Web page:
Outside of Bakersfield once you pass a Del Webb community and take Highway 178 across rolling hillsides of orange groves you will come across two signs — one in English and the other in Spanish — at the entrance to the Kern River canyon.
The Kern County installed signs that are updated annually are rather jarring given the message: “Kern River: 298 lives lost since 1968”.
The river is deceiving. It isn’t the San Joaquin or the Stanislaus as it is fairly shallow in places. But the current runs strong, the water can be icy, and the dangers below the surface well hidden. Toss in the fact there are literally dozens of places between the canyon entrance and Lake Isabella where you can pull off the highway and walk a few feet and you’re at the water’s edge, the river is like the proverbial siren song.
I pass through the canyon every year to cross Walker Pass on my way to Death Valley.
More than once I have wondered if it would make sense for similar signs to be posted along the eastbound lanes of the 120 Bypass once you pass Airport Way listing deaths, injuries, and over all accidents since 1980.
Caltrans obviously would not post such a sign given it would be interpreted by more than a few litigation lawyers as an admission of complicity in the 120 Bypass deaths. Nothing can be further from the truth given there really is no such thing as an unsafe road unless a flood, earthquake or landslide has taken it out. The basic California speed law as well as vehicle code rules for operating a motor vehicle are pretty clear. The speed limit posted can’t be exceeded but at the same time the legal speed limit is whatever speed posted or below that it is safe to drive at given conditions that include traffic.
If some community based group trying to save lives put an accident tally sign up on property along the freeway they may not have a liability issue but I doubt it would do any good.
Despite clear warnings in both Spanish and English that the Kern River is a treacherous place people still push their luck and pay with their lives.
The only difference between the Kern River and the eastbound 120 Bypass is other people get killed because of stupid decisions made by drivers because they couldn’t follow rules, weren’t paying attention or were impatient.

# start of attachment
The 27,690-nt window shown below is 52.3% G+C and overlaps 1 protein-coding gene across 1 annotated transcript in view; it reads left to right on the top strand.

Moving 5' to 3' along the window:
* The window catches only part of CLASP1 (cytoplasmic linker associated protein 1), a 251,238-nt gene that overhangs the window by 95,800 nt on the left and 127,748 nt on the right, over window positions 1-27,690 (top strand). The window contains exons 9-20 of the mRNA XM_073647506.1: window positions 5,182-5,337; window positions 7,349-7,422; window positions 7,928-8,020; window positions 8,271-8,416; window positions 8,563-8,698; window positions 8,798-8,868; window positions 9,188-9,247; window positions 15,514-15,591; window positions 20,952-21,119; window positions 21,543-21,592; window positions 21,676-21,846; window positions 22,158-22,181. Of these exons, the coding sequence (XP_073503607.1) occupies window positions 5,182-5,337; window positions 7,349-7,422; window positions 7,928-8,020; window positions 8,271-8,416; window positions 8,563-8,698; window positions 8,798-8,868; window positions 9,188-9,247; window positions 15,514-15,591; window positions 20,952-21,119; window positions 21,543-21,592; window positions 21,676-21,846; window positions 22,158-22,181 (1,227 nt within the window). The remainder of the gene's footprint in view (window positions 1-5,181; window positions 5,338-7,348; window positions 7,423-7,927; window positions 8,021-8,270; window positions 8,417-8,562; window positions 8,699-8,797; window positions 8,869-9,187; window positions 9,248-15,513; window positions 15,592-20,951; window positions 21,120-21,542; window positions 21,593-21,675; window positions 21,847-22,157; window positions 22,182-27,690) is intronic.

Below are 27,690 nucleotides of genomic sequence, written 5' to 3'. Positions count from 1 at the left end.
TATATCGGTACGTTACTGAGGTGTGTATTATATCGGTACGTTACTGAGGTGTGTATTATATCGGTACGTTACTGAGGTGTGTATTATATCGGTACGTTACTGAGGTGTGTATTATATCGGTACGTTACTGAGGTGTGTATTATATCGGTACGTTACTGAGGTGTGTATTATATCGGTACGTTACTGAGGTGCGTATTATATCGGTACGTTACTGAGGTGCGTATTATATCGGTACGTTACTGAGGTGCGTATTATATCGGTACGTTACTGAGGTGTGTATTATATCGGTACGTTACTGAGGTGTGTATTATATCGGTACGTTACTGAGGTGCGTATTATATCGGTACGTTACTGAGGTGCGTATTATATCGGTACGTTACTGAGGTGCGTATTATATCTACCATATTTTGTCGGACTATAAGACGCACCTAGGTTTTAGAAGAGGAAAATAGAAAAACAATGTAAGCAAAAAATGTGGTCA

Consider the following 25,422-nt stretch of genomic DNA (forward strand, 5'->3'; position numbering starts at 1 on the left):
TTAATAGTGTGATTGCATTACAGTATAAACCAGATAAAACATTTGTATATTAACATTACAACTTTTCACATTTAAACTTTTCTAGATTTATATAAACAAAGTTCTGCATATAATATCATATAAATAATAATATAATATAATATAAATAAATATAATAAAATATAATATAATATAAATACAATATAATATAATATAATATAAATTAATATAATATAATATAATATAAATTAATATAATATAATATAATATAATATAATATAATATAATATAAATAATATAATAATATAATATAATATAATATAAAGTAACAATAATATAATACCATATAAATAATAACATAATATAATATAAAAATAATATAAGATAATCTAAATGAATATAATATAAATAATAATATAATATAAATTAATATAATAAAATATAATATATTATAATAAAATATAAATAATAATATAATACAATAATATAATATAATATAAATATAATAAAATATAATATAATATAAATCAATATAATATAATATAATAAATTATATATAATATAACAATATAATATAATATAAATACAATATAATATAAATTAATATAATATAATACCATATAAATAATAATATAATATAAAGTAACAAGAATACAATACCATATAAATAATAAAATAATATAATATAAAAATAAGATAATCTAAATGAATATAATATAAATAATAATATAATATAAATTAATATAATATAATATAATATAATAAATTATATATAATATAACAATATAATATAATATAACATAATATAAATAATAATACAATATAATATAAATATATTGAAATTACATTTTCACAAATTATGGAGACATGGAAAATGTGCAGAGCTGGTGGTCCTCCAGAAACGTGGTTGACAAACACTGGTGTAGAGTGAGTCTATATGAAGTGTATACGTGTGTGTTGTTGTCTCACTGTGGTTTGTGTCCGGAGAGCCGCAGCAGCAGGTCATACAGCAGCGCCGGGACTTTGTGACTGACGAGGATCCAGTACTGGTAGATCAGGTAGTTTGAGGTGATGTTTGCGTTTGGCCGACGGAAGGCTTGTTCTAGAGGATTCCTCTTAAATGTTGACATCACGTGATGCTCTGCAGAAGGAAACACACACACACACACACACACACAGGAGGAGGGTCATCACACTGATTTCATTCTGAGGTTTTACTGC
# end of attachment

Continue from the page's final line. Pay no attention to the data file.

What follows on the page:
The surprising thing about the Kern River fatalities is the people who should know better lead the body count.
A Bakersfield TV station since 2000 has tracked the deaths on the Kern River tallying them by locals and out of the area.
Out-of-the-area river users who aren’t familiar with the Kern’s treacherous reputation paid no need to the sign and hit the water without life jackets and ended up paying the price 39 times. That body count was topped by locals with 52 drownings.
Caltrans did not design an unsafe freeway. It may be congested, but it is not unsafe. What makes it unsafe are some of the drivers.
If you live in Manteca or any of the nearby communities you should know the pitfalls. Still you will see more than a few vehicles with area dealer license plate holders that cut people off at the last moment in heavy traffic to head toward Modesto to trigger the slinky effect in the outside lane that every 36 hours or so can lead to a collision.
Caltrans in recent years has posted large signs on overpasses at Airport Way, Union Road, and Main Street warning of the upcoming Highway 99 split and what lane you need to be in to head toward Modesto three, two and one miles in advance. They have also beefed up their electronic message board system that warns of slow or stopped traffic ahead.